Reid also is promising an open amendment process, potentially a lengthy endeavor. Those signals have some gun control activists concerned that the process will go so slowly that it will grind to a halt without action. Some question whether that's just the outcome desired by some moderate Democrats.
"I'm concerned just because Harry Reid has a mixed record on these things and we want him to be a champion," said Josh Horwitz, executive director of the Coalition to Stop Gun Violence.
On the other side, the NRA, known for rewarding friends and punishing enemies, promises it will be closely watching Reid, too.
"He's going to be torn and a lot of people are going to be torn, particularly Democrats, but I think as the debate goes on he'll do more good than bad from our perspective," said David Keene, NRA president. "All this stuff has been debated before and once you get into a debate and a discussion and say will this do anything to protect children, to prevent another Newtown, I think the answer is going to come out 'no.'"
Baucus, Begich, Pryor and others have been cautious in their comments on Obama's gun proposals.
Baucus called for "a thoughtful debate." Begich told his home state Fairbanks Daily News-Miner that passage of any element of the package was "a long haul. ... There are some of us who just fundamentally believe in a Second Amendment right." Pryor has told Arkansas media that efforts on gun safety should start with enforcing existing laws.
Another Democrat closely watching the issue is Sen. Joe Manchin of West Virginia, known for a 2010 campaign ad where he fired a rifle shot though a copy of Democratic-written climate change legislation. Manchin recently told a West Virginia radio station that he's working on legislation to require background checks on most gun purchases. Details weren't clear but that's the area where advocates are most hopeful of finding a solution that could get through the Senate and possibly even the Republican-controlled House.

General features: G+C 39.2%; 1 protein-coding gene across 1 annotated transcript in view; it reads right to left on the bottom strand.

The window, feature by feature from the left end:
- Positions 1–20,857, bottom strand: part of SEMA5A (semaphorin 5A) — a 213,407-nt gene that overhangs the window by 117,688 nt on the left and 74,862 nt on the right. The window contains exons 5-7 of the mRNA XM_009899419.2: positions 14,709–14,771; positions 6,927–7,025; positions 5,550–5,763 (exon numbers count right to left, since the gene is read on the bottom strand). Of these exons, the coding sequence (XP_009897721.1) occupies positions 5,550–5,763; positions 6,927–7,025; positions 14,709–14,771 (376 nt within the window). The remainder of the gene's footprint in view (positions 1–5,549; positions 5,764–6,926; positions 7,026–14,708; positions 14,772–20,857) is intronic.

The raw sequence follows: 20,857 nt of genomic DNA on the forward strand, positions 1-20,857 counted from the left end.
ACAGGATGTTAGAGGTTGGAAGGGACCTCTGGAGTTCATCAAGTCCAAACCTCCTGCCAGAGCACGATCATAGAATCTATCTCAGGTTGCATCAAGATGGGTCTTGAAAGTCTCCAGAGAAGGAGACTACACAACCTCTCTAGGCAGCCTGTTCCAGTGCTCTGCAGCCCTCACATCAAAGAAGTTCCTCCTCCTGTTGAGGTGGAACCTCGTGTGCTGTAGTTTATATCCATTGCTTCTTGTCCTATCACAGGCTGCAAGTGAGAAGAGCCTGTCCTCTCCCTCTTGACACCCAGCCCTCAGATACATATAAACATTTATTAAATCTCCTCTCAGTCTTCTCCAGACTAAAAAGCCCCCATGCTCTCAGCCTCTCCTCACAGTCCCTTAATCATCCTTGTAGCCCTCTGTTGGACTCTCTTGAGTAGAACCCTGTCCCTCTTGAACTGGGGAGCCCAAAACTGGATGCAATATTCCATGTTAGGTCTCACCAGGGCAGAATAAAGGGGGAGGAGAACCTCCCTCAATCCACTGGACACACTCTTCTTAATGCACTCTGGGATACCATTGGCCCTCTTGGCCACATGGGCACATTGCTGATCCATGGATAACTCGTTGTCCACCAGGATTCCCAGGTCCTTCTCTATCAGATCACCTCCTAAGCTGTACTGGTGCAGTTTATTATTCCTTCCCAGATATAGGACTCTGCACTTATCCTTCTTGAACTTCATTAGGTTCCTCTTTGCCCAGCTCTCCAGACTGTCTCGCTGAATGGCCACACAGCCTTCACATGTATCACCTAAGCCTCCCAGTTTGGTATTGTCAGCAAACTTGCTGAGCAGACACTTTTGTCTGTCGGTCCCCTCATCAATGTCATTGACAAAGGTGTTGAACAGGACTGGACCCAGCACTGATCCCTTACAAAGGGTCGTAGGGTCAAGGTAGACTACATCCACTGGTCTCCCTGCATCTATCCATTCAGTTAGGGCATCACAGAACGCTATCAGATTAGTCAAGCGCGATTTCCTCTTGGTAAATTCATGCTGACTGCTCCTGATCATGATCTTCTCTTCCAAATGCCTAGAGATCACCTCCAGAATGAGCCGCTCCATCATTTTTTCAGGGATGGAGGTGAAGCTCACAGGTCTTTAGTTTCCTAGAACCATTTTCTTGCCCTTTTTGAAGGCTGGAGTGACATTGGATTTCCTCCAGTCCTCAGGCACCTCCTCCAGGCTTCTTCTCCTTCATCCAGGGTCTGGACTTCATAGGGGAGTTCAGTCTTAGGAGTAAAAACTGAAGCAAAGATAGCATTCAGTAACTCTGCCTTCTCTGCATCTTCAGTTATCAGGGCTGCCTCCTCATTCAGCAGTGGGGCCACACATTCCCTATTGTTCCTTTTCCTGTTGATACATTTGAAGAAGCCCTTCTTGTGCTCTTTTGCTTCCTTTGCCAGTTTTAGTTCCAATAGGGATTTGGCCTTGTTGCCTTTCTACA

The NRA generally opposes legislation mandating universal background checks and disputes gun control groups' claims that 40 percent of purchases happen without such checks. NRA officials question whether background checks could be done effectively in a way that makes a difference and doesn't disrupt legitimate sales.
The NRA's executive vice president, Wayne LaPierre, is to testify Wednesday before Leahy's committee.
Democrats, especially those from gun-rights states, will be weighing whether to side with the NRA or follow the president, or how best to split the difference.
"We're a Second-Amendment state. I support the rights of sportsmen and target shooters and collectors to own firearms. It's an important part of our culture and tradition," Sen. Mark Udall, D-Colo., said in an interview. "But I just hear there's such grave concern given the experiences we've had with Aurora, Columbine ... people all over Colorado want to prevent these massacres."